[Met Performance] CID:173060

Il Trovatore
Metropolitan Opera House, Mon, November 5, 1956

Il Trovatore (286)
Giuseppe Verdi | Salvatore Cammarano
Kurt Baum

Zinka Milanov

Count Di Luna
Leonard Warren

Fedora Barbieri

Giorgio Tozzi

Maria Leone

Charles Anthony

James McCracken

Calvin Marsh

Max Rudolf

Désiré Defrère

Set Designer
Harry Horner

Costume Designer
Mary Percy Schenck

Il Trovatore received sixteen performances this season.

Review 1:

Review of Jay S. Harrison in the Herald Tribune

Zinka Milanov's Soprano Heard in 'Il Trovatore'

When Zinka Milanov appears at the Metropolitan Opera you may inevitably count on one of two spontaneous results - the audience will go mad because she is singing well or the audience will go mad because she isn't. True to form, last night's gathering for Verdi's "Il Trovatore" went unrestrainedly berserk, happily for the former reason. And you may take my word for it: when Miss Milanov's soprano is up to snuff there is nothing quite like it anywhere.

The truth of the matter is that the entire performance - the season's first - was full of fire and fury, a condition, I suspect, largely brought about by Miss Milanov's presence. At any rate, every member of the cast bent his larynx double to produce tones and phrases that sent Verdi's vocal bulldozer flashing into the auditorium like sheets of flame. Kurt Baum, though it is a known certainty that he acts as if walking on stilts, unleashed a barrage of pointed, brilliant and colorful sounds the likes of which he has not equaled in many a moon. In consequence, his Manrico was a figure always welcome on stage, for its singing contributed bountifully to the pleasures of the evening.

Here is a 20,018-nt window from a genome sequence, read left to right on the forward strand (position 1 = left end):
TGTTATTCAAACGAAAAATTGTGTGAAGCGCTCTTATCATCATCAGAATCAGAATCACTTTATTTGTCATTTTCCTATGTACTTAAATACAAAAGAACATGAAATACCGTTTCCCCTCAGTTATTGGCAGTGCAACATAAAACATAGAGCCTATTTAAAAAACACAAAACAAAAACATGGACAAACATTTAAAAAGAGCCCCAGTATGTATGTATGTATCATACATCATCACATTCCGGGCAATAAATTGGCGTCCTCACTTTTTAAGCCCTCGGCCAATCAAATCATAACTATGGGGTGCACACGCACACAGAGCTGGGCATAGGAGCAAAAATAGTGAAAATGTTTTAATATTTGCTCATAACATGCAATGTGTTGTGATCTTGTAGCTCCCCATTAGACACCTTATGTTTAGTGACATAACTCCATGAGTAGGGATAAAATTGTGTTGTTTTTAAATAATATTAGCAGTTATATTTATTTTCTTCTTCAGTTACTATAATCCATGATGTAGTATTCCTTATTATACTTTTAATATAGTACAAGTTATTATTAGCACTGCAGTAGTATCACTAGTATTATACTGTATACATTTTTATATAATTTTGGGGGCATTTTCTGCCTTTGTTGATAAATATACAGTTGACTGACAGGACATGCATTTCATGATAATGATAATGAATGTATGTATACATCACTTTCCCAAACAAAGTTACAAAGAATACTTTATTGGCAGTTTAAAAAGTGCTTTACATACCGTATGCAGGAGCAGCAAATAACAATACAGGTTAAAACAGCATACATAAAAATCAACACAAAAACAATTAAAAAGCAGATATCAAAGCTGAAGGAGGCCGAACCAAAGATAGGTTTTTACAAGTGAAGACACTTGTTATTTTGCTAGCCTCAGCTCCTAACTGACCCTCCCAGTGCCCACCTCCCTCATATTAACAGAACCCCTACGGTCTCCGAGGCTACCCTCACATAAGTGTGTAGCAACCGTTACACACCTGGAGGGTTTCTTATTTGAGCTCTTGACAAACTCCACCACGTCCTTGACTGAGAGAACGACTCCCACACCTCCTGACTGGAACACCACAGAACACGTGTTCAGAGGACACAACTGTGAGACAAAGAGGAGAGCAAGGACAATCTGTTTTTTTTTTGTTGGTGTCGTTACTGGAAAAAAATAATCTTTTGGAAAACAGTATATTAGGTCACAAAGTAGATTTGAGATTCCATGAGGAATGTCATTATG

Then, too, there were Fedora Barbieri and Leonard Warren. In the first instance, any potential ticket buyer is advised that, when Miss Barbieri sings Azucena, he locate himself behind the twentieth row lest he be flattened in his seat by the vehemence of her portrayal As the wild and woebegone Gypsy woman the contralto performed with such urgency and emitted so many booming, subterranean tones that the role took on more of the sardonic and sinister than can be found in a crateful of Macbeth witches. And Mr. Warren's Count di Luna was aglow with the kind of baritone vibrancy that he alone possesses.

In addition, a huge share of the evening's successes may be traced directly to Max Rudolf, who has not previously conducted "Trovatore" at the house.

Oh, yes - Miss Milanov. She was superb. To her fans that is comment enough; and to those who do not know her performance let it serve as a future enticement.

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